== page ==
Glyndebourne, Il Barbieri di Siviglia – Opera review – Express, UK.

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The plot, like that of Wagner's Die Meistersinger with which this opera shared the opening weekend at Glyndebourne this year, centres on a lecherous old man's attempts to marry the reluctant young heroine, who is in love with someone else. While Wagner impresses with the imperious magnificance of the music, however, Rossini relies on the inventive effervescence of his music and sheer joy of the ridiculous story line.

Usually in any comic opera, one feels lucky to have one singer with true comic timing. In this production there are four, in all the main roles. First, there is Figaro, beautifully sung and acted with impressive energy by the German baritone Björn Bürger.

Figaro is the irrepressible barber who comes up with a succession of cunning schemes to ensure that the heroine, Rosina, keeps out of the clutches of her guardian Dr Bartolo and instead marries the man of her choice, Count Almaviva.

Danielle de Niese is delicious as Rosina, combining a voice that can effortlessly cope with all the twiddly bits Rossini throws at the part, while also showing the skills of a fine comic actress.

The role of the wicked Dr Bartolo is played by Italian baritone Alessandro Corbelli who for many years has been everyone's first choice as a comic operatic villain. His gestures, his pauses and his other scene-stealing tricks bring as much to the production as his resonant deep voice.

In the role of Almaviva, the Australian Taylor Stayton may not have quite the comic magnificence of the other three, but his tenor voice more than makes up for it and his double-act with Bürger is certainly one of the best I have ever seen on an opera stage.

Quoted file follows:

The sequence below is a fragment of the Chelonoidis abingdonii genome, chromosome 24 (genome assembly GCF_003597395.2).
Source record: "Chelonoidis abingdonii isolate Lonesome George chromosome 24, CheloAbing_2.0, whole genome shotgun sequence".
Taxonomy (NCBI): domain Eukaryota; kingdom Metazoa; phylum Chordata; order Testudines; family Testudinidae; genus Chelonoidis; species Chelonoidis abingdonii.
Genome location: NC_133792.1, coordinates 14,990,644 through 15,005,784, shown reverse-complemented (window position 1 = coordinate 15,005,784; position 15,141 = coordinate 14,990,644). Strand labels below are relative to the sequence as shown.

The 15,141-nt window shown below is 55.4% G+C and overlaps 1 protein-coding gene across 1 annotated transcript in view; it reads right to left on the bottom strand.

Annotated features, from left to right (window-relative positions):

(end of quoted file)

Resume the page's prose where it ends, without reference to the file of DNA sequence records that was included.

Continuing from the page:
Add great playing from the London Philharmonic Orchestra and a brisk, energetic pace maintained by conductor Enrique Mazzola and it adds up to a production of pure delight.

I came away with only one slight regret (which is why I have given it four stars rather than five). Rossini's Barber of Seville is always performed with one of two possible final scenes. One of them, right at tne end, features a real show-stopper in the tenor aria "Cessa di più resistere", which is one of the longest and most demanding in the repertoire.

Rosini had a habit of throwing the most impossibly fast and tonsil-tangling arias at his singers, who is why most productions opt for the alternative version, dropping this particular challenge. On hearing Taylor Stayton's singing at the start of the opera, however, I thought that he was one of the rare tenors who could manage it. Sadly, it was not to be.

The Glyndebourne experience was, as always, magnificent, but when I got home, I could not help listening to a reciording of the great Juan Diego Flores singing "Cessa di più resistere", just to complete the Rossini experience.

 

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